Micro-blogging Backup, part the first

Volume 12, Issue 25; 27 Aug 2009; last modified 08 Oct 2010

What started out as a trivial exercise in backing up my Twitter and Identi.ca posts turned into a little microcosm of XML Server application development. It's something you can deploy for free on your very own MarkLogic Server!

This is the story of the intersection of two ideas:

  1. First, almost no one that I spoke to at Balisage had heard of the Community License for MarkLogic Server, and those few who had thought that it was still limited to just 100Mb of content.

    The fact that you can download and play with the best XML server on the planet is something more people should know about! The community license is for non-commercial use only but it's free and it never expires. The previous 100Mb content limit has been upped to 10Gb so there's a lot more room in the sandbox now.

  2. Second, at about the same time, there was a little spike of interest in backing up microblogging data, the status messages that you send to services like Twitter or Identi.ca.

    Sturgeon's law applies, of course, to microblogging. And Sturgeon was an optimist. But there's still a lot of useful information out there and I don't want it to disappear under the waves just because some acquisition occurs and the terms of service shift under my feet.

Luckily, the APIs for getting your microblogging content return XML and I have an XML server, so… my first thought was to download the tweets (a “for” loop in Bash and wget will do the trick) and store them in the server. Then I thought, that's silly, the server can download them for me…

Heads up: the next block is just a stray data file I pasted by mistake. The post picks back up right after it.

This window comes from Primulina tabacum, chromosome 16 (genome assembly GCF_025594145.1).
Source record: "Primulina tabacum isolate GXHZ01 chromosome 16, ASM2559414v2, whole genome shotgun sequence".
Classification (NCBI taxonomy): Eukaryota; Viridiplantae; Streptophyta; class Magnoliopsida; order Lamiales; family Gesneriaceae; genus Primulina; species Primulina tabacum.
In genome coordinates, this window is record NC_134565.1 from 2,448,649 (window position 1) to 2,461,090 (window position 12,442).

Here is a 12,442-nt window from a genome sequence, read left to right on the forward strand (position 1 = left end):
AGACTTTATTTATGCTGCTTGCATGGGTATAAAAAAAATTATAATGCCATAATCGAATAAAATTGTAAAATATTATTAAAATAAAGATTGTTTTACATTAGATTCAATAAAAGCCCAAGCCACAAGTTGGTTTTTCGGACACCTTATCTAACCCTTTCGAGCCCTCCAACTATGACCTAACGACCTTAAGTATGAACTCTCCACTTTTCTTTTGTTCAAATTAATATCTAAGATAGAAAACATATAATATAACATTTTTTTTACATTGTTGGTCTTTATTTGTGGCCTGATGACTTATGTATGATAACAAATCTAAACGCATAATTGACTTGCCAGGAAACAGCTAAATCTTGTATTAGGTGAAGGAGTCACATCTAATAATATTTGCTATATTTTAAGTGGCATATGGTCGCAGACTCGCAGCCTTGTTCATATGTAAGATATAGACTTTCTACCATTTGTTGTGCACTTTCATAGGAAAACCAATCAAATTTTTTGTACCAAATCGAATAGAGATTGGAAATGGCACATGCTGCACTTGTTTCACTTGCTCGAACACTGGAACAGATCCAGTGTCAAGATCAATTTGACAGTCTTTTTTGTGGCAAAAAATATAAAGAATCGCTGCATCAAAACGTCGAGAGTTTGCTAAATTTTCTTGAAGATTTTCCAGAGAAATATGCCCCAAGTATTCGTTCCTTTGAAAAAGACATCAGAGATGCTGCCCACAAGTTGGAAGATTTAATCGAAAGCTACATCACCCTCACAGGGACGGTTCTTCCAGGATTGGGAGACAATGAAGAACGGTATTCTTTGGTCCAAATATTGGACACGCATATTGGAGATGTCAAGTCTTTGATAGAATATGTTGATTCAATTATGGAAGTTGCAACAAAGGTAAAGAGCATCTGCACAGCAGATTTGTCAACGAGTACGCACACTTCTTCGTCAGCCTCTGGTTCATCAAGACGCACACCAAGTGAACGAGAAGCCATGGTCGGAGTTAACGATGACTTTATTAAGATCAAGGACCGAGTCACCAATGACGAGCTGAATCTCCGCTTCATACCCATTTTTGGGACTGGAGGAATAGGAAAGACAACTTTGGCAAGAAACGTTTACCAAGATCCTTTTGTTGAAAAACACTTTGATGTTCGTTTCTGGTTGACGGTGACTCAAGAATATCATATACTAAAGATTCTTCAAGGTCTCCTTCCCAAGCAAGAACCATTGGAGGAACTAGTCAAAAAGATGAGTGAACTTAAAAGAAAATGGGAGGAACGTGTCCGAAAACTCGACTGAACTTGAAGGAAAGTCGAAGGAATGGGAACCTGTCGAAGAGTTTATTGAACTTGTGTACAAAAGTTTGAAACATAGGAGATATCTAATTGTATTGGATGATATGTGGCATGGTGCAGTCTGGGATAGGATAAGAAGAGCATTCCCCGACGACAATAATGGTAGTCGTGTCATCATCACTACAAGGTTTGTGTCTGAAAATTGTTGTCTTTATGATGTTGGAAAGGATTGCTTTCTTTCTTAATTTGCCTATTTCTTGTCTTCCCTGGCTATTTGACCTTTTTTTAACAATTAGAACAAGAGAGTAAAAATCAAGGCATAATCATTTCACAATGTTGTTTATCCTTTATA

From there, my little ten minute exercise grew until I had a (still relatively small) appication that handles oodles of documents from multiple services and accounts, has threaded conversations and account merging, uses indexes, has full-text and faceted search, employs web APIs, uses URI rewriting, and even has some AJAX.

And because status messages are small, it'll run for ages under the community license.

My plan, therefore, is to spin this out over a few essays, building the app from its barest bones to something I'm finding quite useful. If you want to play along, the first step is to go get a copy of MarkLogic Server and install it with the community license. The steps are roughly these:

  1. Download version 4.1 of the server. It runs on Windows, Linux, and Sparc boxes. (It isn't, alas, available for OS X, but it runs just fine under virtualization.)

    It also runs just fine on the Debian flavors of Linux, though that's not an officially supported platform. Just make sure you have the bugfixed version of lsb-base.

  2. After it's installed and running, point your web browser at http://localhost:8001/ on the machine where you installed it.

  3. Click on the “free” license button, choose the community license, and click your way through the rest of the install screens.

Congratulations! You know have the most powerful XML chainsaw imaginable at your fingertips. Exactly what to do with it is the subject of part the second and beyond.